Weekenders: An Insiders’ Guide to the Shenandoah

Three locals reveal how to truly enjoy the valley.

By Zach Patton

Packed with towns, parks, battlefields, breweries and unspoiled vistas, Virginia’s Shenandoah Valley is resplendent in the autumn, when the Blue Ridge Mountains are ablaze with color. Whether your interest is in art, adventure or eating and drinking well, three in-the-know residents have recommendations just for you.

Art for All

“When you live in an area this beautiful, it’s hard not to be inspired,” says artist Piper Groves, the executive director of the Shenandoah Valley Art Center, in Waynesboro, Virginia. (Her focus is printmaking.) Artists here are often spread out and show in group galleries. The 60 artists affiliated with the Shenandoah Valley Art Center create everything from digital pieces to Chinese brush paintings. On October 13 and 14, the center hosts the Fall Foliage Art Show on the streets of Waynesboro. Now in its 48th year, it’s expected to draw some 20,000 visitors.

Two Waynesboro artists in particular have made a name for themselves. Painter P. Buckley Moss’s landscapes and depictions of small-town life—inspired by Shenandoah communities—are a treasured part of the American art catalog. And Groves describes Jake Johnson’s colorful clay teapots as “wonderful—whimsical and very contemporary.” Moss shows at her own P. Buckley Moss Gallery Waynesboro; Johnson’s pieces are on view in area galleries. He also runs Make Waynesboro, a studio that hosts pottery classes.

Groves recommends Beverley Street Studio School, 15 miles west, in Staunton, an art academy with a gallery of students’ and instructors’ work. It shares a space with Co-Art, a collective of more than 40 artists. Across the street is Artisans Loft, where the artists tilt toward funky and fun. Three blocks away, Sunspots Studio does live glassblowing demonstrations.

In Harrisonburg, Groves likes Larkin Arts, a large complex of contemporary galleries, an art school and five working studios. At Oasis Fine Art and Craft, you can see stained glass, metalwork and dyed silk.

By Land and Water

Derek Young, who runs Outdoor Adventure Experiences, has been leading expeditions around the Shenandoah since 1988. “We love to take folks out in rafts or kayaks. It’s a beautiful—and different—way to see the foliage,” Young says. (Tours are on offer through late October; sunny days last into November here.)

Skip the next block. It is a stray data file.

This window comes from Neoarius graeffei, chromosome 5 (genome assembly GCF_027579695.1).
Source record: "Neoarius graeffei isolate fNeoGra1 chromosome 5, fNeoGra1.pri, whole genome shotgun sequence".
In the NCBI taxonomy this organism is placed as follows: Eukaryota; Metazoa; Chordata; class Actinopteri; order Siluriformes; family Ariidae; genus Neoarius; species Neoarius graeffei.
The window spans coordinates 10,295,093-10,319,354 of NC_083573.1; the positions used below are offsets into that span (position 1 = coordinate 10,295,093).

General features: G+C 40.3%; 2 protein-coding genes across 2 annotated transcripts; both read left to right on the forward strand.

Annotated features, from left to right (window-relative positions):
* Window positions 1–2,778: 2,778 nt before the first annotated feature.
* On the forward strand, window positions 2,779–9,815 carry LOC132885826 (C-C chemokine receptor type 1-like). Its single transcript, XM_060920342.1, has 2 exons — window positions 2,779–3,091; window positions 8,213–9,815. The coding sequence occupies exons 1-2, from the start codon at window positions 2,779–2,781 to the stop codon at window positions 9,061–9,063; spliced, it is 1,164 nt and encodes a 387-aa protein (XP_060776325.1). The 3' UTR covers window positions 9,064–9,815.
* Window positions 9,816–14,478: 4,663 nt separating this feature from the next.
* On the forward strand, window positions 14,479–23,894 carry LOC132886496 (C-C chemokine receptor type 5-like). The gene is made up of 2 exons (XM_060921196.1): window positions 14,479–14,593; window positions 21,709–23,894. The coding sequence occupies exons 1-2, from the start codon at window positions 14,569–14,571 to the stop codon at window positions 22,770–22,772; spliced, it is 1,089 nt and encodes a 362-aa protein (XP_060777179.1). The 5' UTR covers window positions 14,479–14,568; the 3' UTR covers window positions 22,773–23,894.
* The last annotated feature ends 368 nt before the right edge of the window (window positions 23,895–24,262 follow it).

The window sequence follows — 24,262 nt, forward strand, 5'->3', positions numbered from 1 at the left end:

As the days grow cooler and rainier, many people go caving. Luray Caverns is the valley’s most popular commercial cave, with subterranean rooms, lakes and dramatic rock formations. There are paved paths, railings and lots of lighting. Bold amateur spelunkers can explore the Shenandoah’s many “wild caves,” where passage­ways are sometimes lit only by headlamps. Young’s company organizes trips through 14 different ones, ranging from dry and dusty to sloppy and muddy. “You come out just caked in mud—which a lot of people love!” he says. Adrenaline junkies can also try zip-lining with Bear Mountain, in a 50-acre expanse of forest.

Anglers would do well to turn to Mossy Creek Fly Fishing. “People come from all over the country to go fly-fishing with them,” says Young. Several outfitters offer horseback outings: Mountaintop Ranch has a host of rides through Appalachian forests.

The crown jewel of the area is Shenandoah National Park, a long and narrow wilderness stretching more than 100 miles. Skyline Drive runs the length of the park along the Blue Ridge Mountains and offers some 70 scenic overlooks of the valley below. There are also more than 500 miles of hiking trails, ranging from paved strolls to rocky 10-mile treks that climb 2,400 feet. Mid-October is usually peak foliage in the park, says volunteer Gabriel Mapel. “It’s spectacular up here. Every year it’s a little different, and every year it’s amazing.”


Our pick of West Main Market’s deli fare? The Italian Cold Cut, with Genoa salami. 123 W. Main St., Luray; 540-743-1125; lunch for two, $14*

Artist-run café Stella, Bella & Lucy’s displays works by local artisans. 327 W. Main St., Waynesboro; 540-949-5111; lunch for two, $18

Jack Brown’s Beer & Burger Joint serves about 100 beers and fun burgers like the Elvis: peanut butter, mayo and bacon. 80 S. Main St., Harrisonburg; 540-433-5225; lunch for two, $15

Suds Up

Virginians have been making beer since the founding fathers: George Washington, Thomas Jefferson and James Madison all had their own home brews. (President Madison allegedly tried to install a Secretary of Beer in his cabinet.) But when Brothers Craft Brewing began operating, in 2012, it was one of the first full-scale microbreweries around. “Now it’s hard to keep up,” says Josh Harold, who manages the Brothers taproom. The Resolute Russian imperial stout, aged in bourbon barrels, put Brothers on the map.

Harold likes nearby Pale Fire, a microbrewery in an 84-year-old former icehouse, for its light, crisp beers. “I’m a fan of their Salad Days saison.” Three Notch’d pours unusual seasonal beers, such as the Biggie S’mores imperial stout.